Catalogue entry

Hans Eworth active c.1540–1574

Elizabeth Roydon, Lady Golding
1563
Oil on panel
376 x 299 mm
Inscribed ‘HE’ in monogram, top left, beside the arms of the Roydons of Kent; ‘AETATIS XL, | M.D.LXIII,’ upper right
Presented to the National Gallery by the Misses Rachel F. and Jean I. Alexander 1959; transferred to Tate Gallery 1972
T01569

Ownership history
Possibly by descent from the sitter to Sir Edward Dering of Surrenden Dering, Kent, by whom sold to H.D. Colnaghi; bought from P.D. Colnaghi in 1891 ‘for RM’ (see label on back of panel); William Cleverly Alexander, by descent to his daughters.

Exhibition history
The Alexander Gift, National Gallery, London 1972.

References
J.G. Nichols, The Herald and Genealogist, vol.I, London 1863, p.569; L.T. Golding, An Elizabethan Puritan, New York 1937; Sir John Ramskill Twisden and C.H. Dudley Ward, The Family of Twisden and Twysden, London 1939, pp. 67–8, 87–9, 92–3, 96–7, 100–2, 105–7, 111, 115; R.G. Hatton and the Rev. C.H. Hatton, ‘Notes on the Family of Twysden and Twisden’, in Archaeologia Cantania (transactions of the Kent Archaeological Society), vol.58, 1946; A. Smith, ‘Presented by the Misses Rachel F. and Jean I. Alexander: Seventeen Paintings for the National Gallery’, in Burlington Magazine, vol.114, September 1972, p.630; The Tate Gallery 1972–4, Biennial Report, London 1975, pp.53–4; Linda K. Varkonda-Bishop, ‘Haunce the Drawer’, PhD thesis, Florida State University, 1979 (University Microfilms International), pp.120–1, 147, pl.21; Roy Strong, The Tudor and Stuart Monarchy, Woodbridge 1995, vol.1, no.124 reproduced

This portrait shows Elizabeth Roydon at the age of forty and was painted in 1563, as the Latin inscription ‘AETATIS XL, | M.D.LXIII,’ indicates. Elizabeth, who is dressed entirely in black, had recently been widowed, for her second husband, Cuthbert Vaughan, had been killed in that year protecting the French port of Le Havre against French Catholic forces. In the following year she was to marry Sir Thomas Golding of Belchamp St Paul, Essex.1 The heraldic arms in the top left-hand corner are those of her own family, the Roydons of Kent. They were added some years after the picture was painted, presumably by one of her descendants, to emphasise her status as an heiress in her own right.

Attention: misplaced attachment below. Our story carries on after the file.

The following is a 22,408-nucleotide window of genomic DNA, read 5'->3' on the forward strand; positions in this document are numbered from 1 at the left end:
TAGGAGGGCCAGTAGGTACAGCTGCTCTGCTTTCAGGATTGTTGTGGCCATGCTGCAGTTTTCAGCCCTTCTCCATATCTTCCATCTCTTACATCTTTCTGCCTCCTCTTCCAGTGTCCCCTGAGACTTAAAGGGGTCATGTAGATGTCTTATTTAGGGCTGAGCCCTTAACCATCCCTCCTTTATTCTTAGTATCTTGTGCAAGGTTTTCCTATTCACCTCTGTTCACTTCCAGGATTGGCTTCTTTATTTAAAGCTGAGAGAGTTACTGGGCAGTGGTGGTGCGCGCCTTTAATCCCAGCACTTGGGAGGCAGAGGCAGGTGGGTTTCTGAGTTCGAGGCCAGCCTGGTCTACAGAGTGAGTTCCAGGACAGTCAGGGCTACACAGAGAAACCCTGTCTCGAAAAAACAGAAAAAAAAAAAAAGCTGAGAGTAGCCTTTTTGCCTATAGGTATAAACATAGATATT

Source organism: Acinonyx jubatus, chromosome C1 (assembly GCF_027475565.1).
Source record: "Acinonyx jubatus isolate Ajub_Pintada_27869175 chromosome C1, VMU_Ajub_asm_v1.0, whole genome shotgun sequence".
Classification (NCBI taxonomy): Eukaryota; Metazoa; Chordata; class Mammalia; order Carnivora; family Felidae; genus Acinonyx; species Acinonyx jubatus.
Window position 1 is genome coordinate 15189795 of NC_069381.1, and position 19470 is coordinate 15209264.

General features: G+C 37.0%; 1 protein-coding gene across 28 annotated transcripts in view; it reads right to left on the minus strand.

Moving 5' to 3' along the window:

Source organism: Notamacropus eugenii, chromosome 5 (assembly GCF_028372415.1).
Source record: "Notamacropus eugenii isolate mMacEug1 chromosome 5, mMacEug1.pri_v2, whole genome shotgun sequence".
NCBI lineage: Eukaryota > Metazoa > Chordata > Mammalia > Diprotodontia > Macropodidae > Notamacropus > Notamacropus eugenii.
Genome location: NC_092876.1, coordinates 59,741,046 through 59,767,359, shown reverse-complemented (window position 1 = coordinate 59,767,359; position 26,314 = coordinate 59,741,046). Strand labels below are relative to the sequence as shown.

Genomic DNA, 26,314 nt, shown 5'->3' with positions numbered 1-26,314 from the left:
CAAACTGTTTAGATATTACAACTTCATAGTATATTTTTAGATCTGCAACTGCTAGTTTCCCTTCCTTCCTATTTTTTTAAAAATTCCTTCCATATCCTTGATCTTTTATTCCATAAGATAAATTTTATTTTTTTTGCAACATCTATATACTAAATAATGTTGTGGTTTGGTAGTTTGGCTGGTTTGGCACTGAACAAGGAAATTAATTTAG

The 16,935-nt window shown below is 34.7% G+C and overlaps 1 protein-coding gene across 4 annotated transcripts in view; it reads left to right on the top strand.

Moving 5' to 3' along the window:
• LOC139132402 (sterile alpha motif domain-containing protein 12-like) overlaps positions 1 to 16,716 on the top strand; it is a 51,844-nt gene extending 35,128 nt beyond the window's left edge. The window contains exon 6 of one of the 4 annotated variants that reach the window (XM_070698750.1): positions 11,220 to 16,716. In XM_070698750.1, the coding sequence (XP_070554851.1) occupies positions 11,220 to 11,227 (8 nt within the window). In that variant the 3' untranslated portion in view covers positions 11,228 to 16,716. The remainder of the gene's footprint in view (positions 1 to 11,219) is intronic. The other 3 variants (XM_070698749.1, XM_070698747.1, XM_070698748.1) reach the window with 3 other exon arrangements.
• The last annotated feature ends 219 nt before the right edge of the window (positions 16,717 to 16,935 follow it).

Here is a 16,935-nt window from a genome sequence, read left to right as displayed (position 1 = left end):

To the left of these arms can be seen the conjoined monogram ‘HE’, which is thought to refer to the Antwerp-trained Jan Eeuwowts, known in Britain as ‘Hans Eworth’.2 Eworth worked on every scale, from large full-length to minute portrait miniature. Elizabeth Roydon’s portrait is comparatively small in size. It is in extremely good condition for its age and, using very fine brushstrokes, is carried out in a technique similar to that of a miniaturist. The translucency of the paint in the flesh areas means that the freely drawn underdrawing is now visible.

Elizabeth was the daughter of Thomas Roydon (c.1520–c.1571) of Roydon Hall, East Peckham in Kent. She first married, before 1540, William Twysden of Chelmingham in Kent and their eldest son Roger eventually became her principal heir. Elizabeth died on 19 August 1595. Her will shows her to have been a woman of strong religious convictions and an affectionate mother and grandmother who had already given away much plate and jewellery during her lifetime.3

According to a label on the back of the painting, and to family tradition, the present work had descended in the family of Sir Edward Dering of Surrenden Dering in Kent. The eighth baronet of this name, the vendor of this painting, died in 1896. The connection is plausible as the sitter’s daughter Margaret Twysden married Richard Dering of Pluckeley, Kent.

Karen Hearn
June 2009

Notes

1 Elizabeth Einberg, ‘Portrait of Elizabeth Roydon, Lady Golding’, The Tate Gallery 1972–4, Biennial Report, London 1975, pp.53–4.
2 Karen Hearn, ‘Hans Eworth: Traces of a Biography’, in The Portrait of Sir John Luttrell: A Tudor Mystery, exhibition catalogue, Courtauld Gallery, London 1999, pp.6–7.
3 The National Archives, P.C.C. 1596, 32 Drake, cited in The Tate Gallery 1972–4, Biennial Report, London 1975.